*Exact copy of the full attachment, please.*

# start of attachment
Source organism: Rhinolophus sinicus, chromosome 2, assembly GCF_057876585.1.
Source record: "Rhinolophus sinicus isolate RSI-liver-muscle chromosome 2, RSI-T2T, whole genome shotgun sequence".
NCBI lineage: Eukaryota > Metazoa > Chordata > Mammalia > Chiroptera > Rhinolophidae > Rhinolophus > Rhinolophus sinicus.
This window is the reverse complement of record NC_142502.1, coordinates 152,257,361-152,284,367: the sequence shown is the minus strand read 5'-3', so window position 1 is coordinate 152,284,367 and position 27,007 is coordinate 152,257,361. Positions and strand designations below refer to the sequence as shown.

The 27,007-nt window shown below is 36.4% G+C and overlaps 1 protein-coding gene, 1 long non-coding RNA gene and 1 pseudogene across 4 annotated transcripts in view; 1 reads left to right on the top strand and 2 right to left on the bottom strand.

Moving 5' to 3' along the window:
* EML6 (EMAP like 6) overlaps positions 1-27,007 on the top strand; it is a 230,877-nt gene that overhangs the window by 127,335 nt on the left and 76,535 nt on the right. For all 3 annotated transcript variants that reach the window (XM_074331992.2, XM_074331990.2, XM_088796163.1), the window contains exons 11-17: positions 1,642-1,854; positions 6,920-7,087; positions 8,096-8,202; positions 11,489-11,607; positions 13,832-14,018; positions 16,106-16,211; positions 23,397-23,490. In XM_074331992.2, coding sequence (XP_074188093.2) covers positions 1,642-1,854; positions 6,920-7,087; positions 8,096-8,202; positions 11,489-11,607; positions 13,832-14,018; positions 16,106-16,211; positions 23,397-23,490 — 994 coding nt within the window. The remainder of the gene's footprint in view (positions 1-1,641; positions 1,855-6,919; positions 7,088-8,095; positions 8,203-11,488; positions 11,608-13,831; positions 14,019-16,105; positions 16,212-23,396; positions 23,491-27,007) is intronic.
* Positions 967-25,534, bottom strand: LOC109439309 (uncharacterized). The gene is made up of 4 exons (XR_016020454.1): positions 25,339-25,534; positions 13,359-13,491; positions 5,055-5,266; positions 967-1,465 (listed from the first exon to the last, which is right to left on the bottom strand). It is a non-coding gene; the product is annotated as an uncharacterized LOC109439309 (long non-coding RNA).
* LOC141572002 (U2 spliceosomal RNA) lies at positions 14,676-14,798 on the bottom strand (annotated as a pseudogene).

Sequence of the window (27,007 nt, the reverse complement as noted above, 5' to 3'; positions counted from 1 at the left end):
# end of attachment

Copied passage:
Source organism: Rhinolophus sinicus, chromosome 2, assembly GCF_057876585.1.
Source record: "Rhinolophus sinicus isolate RSI-liver-muscle chromosome 2, RSI-T2T, whole genome shotgun sequence".
NCBI lineage: Eukaryota > Metazoa > Chordata > Mammalia > Chiroptera > Rhinolophidae > Rhinolophus > Rhinolophus sinicus.
This window is the reverse complement of record NC_142502.1, coordinates 152,257,361-152,284,367: the sequence shown is the minus strand read 5'-3', so window position 1 is coordinate 152,284,367 and position 27,007 is coordinate 152,257,361. Positions and strand designations below refer to the sequence as shown.

The 27,007-nt window shown below is 36.4% G+C and overlaps 1 protein-coding gene, 1 long non-coding RNA gene and 1 pseudogene across 4 annotated transcripts in view; 1 reads left to right on the top strand and 2 right to left on the bottom strand.

Moving 5' to 3' along the window:
* EML6 (EMAP like 6) overlaps positions 1-27,007 on the top strand; it is a 230,877-nt gene that overhangs the window by 127,335 nt on the left and 76,535 nt on the right. For all 3 annotated transcript variants that reach the window (XM_074331992.2, XM_074331990.2, XM_088796163.1), the window contains exons 11-17: positions 1,642-1,854; positions 6,920-7,087; positions 8,096-8,202; positions 11,489-11,607; positions 13,832-14,018; positions 16,106-16,211; positions 23,397-23,490. In XM_074331992.2, coding sequence (XP_074188093.2) covers positions 1,642-1,854; positions 6,920-7,087; positions 8,096-8,202; positions 11,489-11,607; positions 13,832-14,018; positions 16,106-16,211; positions 23,397-23,490 — 994 coding nt within the window. The remainder of the gene's footprint in view (positions 1-1,641; positions 1,855-6,919; positions 7,088-8,095; positions 8,203-11,488; positions 11,608-13,831; positions 14,019-16,105; positions 16,212-23,396; positions 23,491-27,007) is intronic.
* Positions 967-25,534, bottom strand: LOC109439309 (uncharacterized). The gene is made up of 4 exons (XR_016020454.1): positions 25,339-25,534; positions 13,359-13,491; positions 5,055-5,266; positions 967-1,465 (listed from the first exon to the last, which is right to left on the bottom strand). It is a non-coding gene; the product is annotated as an uncharacterized LOC109439309 (long non-coding RNA).
* LOC141572002 (U2 spliceosomal RNA) lies at positions 14,676-14,798 on the bottom strand (annotated as a pseudogene).

Sequence of the window (27,007 nt, the reverse complement as noted above, 5' to 3'; positions counted from 1 at the left end):